Family Demands Answers From Air France-KLM After Death of Dog in Cargo Hold

Bear was put in the cargo hold of an Air France-KLM flight from Amsterdam to LA, died 6 photos
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Last week, People for the Ethical Treatment of Animals (PETA) went after Air France-KLM as word got out that a dog had died while making an 11-hour flight from Amsterdam to Los Angeles, placed in the plane’s cargo hold.

The group urged the airline to start carrying pets in the cabin or not at all, to prevent tragedies like the most recent one. In response, Air France-KLM said it had launched an internal investigation and would only comment once it was concluded.

The family of the dog is now asking for their own, independent investigation, complete with access to all the data pertaining to the long transatlantic flight that also proved to be the last for the dog. The pup had been bought in Europe and was making his way to his new home, in LA, TMZ has learned. His name was Bear and he was a Central Asian Shepherd, and not a husky, as previously reported.

In a letter to the airline, the family’s attorney, Evan Oshan, is asking for more details regarding the way Bear was handled prior to take-off, including “surveillance footage of Bear and personnel files of anyone who handled him, incident reports connected to the flight, a flight manifest, cockpit recordings and KLM's protocol for stowing away animals.” He also wants an independent veterinary clinic to conduct a necropsy and an investigation into Bear’s death.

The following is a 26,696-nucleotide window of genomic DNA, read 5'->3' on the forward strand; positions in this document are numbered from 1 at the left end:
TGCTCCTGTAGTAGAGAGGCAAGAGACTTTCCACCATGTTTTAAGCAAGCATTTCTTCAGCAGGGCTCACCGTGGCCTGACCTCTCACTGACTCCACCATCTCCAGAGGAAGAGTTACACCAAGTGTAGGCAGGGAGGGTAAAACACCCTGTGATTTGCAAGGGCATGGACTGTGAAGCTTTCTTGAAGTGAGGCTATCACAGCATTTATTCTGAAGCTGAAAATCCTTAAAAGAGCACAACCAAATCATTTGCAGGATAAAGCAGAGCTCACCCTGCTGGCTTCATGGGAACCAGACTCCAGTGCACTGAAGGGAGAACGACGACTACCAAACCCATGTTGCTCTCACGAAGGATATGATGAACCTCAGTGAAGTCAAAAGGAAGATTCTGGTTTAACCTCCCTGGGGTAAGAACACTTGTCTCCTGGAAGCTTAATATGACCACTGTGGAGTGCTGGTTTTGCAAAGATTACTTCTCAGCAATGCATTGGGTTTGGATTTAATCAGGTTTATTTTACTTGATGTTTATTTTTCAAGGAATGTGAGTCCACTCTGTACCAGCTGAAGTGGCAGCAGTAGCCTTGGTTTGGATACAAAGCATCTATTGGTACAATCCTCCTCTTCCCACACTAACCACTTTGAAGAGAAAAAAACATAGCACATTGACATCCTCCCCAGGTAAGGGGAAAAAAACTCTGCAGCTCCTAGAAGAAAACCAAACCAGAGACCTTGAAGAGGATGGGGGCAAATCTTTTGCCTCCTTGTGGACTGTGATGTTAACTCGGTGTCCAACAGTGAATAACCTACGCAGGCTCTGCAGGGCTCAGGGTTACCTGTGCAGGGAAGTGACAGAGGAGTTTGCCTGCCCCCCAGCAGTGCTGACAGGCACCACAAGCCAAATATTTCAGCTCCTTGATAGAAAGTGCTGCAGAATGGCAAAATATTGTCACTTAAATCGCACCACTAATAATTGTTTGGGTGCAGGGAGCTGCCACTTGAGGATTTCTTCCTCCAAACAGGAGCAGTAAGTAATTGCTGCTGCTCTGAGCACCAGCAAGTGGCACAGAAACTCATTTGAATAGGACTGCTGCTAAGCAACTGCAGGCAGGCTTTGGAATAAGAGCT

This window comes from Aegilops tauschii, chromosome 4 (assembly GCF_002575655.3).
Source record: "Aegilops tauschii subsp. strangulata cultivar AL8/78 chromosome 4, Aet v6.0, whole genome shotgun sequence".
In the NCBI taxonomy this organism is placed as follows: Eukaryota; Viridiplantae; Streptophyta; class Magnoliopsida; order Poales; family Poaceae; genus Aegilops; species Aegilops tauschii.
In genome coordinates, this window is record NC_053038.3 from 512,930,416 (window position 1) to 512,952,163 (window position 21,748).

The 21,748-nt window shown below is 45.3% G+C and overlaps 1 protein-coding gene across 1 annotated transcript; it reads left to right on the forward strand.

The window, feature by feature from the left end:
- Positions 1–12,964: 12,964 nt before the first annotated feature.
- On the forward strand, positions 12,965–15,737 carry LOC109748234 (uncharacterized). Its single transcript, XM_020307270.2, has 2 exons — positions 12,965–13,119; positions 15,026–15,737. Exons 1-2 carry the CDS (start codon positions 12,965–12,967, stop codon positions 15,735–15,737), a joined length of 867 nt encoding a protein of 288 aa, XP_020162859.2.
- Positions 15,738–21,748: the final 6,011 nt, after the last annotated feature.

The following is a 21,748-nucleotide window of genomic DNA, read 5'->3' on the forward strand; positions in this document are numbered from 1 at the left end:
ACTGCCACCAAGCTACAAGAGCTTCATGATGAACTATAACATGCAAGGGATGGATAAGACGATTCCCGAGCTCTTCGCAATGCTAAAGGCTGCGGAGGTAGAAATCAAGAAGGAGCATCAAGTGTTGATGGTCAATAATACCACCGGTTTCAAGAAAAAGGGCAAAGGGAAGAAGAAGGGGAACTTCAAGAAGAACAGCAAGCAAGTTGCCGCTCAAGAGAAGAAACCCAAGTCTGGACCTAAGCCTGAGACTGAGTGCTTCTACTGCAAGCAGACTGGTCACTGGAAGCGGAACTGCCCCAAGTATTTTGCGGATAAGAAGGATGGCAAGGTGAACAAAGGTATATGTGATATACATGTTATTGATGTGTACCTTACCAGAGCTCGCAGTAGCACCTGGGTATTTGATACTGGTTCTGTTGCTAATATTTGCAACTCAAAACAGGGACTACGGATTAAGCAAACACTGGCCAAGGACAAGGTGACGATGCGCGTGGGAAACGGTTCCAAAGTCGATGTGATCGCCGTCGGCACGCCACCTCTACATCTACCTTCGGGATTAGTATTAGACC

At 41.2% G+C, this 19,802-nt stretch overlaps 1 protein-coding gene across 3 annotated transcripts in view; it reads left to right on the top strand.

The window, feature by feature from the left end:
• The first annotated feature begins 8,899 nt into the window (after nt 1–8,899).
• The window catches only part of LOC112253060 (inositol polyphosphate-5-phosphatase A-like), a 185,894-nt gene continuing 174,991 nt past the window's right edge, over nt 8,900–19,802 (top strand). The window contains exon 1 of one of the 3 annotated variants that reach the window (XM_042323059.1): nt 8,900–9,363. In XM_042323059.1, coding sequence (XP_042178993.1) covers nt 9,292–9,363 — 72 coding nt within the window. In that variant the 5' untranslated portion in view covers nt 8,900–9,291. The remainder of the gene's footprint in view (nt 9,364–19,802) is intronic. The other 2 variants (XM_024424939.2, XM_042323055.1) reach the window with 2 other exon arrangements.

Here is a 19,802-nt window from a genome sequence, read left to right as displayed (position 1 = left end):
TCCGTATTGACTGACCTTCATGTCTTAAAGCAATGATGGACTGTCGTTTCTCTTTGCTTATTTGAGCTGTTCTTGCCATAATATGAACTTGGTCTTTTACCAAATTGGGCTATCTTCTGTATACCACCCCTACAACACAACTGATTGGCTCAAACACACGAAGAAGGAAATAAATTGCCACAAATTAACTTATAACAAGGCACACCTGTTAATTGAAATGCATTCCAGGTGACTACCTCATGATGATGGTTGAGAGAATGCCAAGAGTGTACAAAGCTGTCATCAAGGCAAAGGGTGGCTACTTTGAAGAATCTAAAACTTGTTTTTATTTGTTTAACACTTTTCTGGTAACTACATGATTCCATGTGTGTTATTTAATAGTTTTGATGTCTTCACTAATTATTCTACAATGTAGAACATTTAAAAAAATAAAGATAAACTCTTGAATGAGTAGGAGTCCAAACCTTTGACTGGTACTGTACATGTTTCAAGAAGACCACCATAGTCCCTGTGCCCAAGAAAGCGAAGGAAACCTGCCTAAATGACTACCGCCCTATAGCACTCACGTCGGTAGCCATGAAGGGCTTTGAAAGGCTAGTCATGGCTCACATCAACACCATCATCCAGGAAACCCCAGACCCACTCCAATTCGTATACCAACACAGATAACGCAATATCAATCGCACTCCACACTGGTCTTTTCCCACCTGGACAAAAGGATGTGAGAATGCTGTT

Despite the fact that the airline maintains all safety conditions were met when the animal was placed in the ventilated space in the cargo hold (as they will only carry animals smaller than 18 pounds in the cabin), a source has been telling the media that the animal wasn’t properly handled. As a consequence, he lost oxygen during the flight and died.

“We take the death of Bear very seriously and expect the protocol which you will follow will be consistent with the death of any passenger,”
Oshan tells Air France-KLM. “Furthermore any attempt to veer from our requests will be viewed as obstruction of justice and dealt with as prescribed under the law.”
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About the author: Elena Gorgan
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Elena has been writing for a living since 2006 and, as a journalist, she has put her double major in English and Spanish to good use. She covers automotive and mobility topics like cars and bicycles, and she always knows the shows worth watching on Netflix and friends.
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